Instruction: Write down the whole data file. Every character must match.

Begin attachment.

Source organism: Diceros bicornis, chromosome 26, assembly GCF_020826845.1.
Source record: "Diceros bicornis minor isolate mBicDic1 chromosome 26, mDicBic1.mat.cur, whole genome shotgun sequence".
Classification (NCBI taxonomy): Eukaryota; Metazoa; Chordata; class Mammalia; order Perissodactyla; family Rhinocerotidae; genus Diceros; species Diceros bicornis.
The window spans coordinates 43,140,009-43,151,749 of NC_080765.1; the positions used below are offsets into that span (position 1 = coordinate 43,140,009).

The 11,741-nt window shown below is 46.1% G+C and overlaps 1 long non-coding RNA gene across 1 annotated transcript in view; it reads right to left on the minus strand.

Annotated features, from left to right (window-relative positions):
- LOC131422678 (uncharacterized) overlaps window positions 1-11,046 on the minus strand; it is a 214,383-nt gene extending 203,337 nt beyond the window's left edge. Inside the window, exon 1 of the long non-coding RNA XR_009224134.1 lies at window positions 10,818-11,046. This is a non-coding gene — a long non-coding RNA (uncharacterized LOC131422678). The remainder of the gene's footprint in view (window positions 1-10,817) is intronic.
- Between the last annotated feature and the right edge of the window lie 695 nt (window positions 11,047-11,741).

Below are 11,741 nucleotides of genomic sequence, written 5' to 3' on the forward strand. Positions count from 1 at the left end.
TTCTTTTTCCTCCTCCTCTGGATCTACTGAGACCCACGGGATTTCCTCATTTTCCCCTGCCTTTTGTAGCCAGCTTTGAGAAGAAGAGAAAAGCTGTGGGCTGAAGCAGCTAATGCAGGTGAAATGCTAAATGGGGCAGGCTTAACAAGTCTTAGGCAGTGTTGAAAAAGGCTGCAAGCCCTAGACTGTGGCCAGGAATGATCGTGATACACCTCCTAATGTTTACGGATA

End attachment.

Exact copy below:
Source organism: Diceros bicornis, chromosome 26, assembly GCF_020826845.1.
Source record: "Diceros bicornis minor isolate mBicDic1 chromosome 26, mDicBic1.mat.cur, whole genome shotgun sequence".
Classification (NCBI taxonomy): Eukaryota; Metazoa; Chordata; class Mammalia; order Perissodactyla; family Rhinocerotidae; genus Diceros; species Diceros bicornis.
The window spans coordinates 43,140,009-43,151,749 of NC_080765.1; the positions used below are offsets into that span (position 1 = coordinate 43,140,009).

The 11,741-nt window shown below is 46.1% G+C and overlaps 1 long non-coding RNA gene across 1 annotated transcript in view; it reads right to left on the minus strand.

Annotated features, from left to right (window-relative positions):
- LOC131422678 (uncharacterized) overlaps window positions 1-11,046 on the minus strand; it is a 214,383-nt gene extending 203,337 nt beyond the window's left edge. Inside the window, exon 1 of the long non-coding RNA XR_009224134.1 lies at window positions 10,818-11,046. This is a non-coding gene — a long non-coding RNA (uncharacterized LOC131422678). The remainder of the gene's footprint in view (window positions 1-10,817) is intronic.
- Between the last annotated feature and the right edge of the window lie 695 nt (window positions 11,047-11,741).

Below are 11,741 nucleotides of genomic sequence, written 5' to 3' on the forward strand. Positions count from 1 at the left end.
TTCTTTTTCCTCCTCCTCTGGATCTACTGAGACCCACGGGATTTCCTCATTTTCCCCTGCCTTTTGTAGCCAGCTTTGAGAAGAAGAGAAAAGCTGTGGGCTGAAGCAGCTAATGCAGGTGAAATGCTAAATGGGGCAGGCTTAACAAGTCTTAGGCAGTGTTGAAAAAGGCTGCAAGCCCTAGACTGTGGCCAGGAATGATCGTGATACACCTCCTAATGTTTACGGATA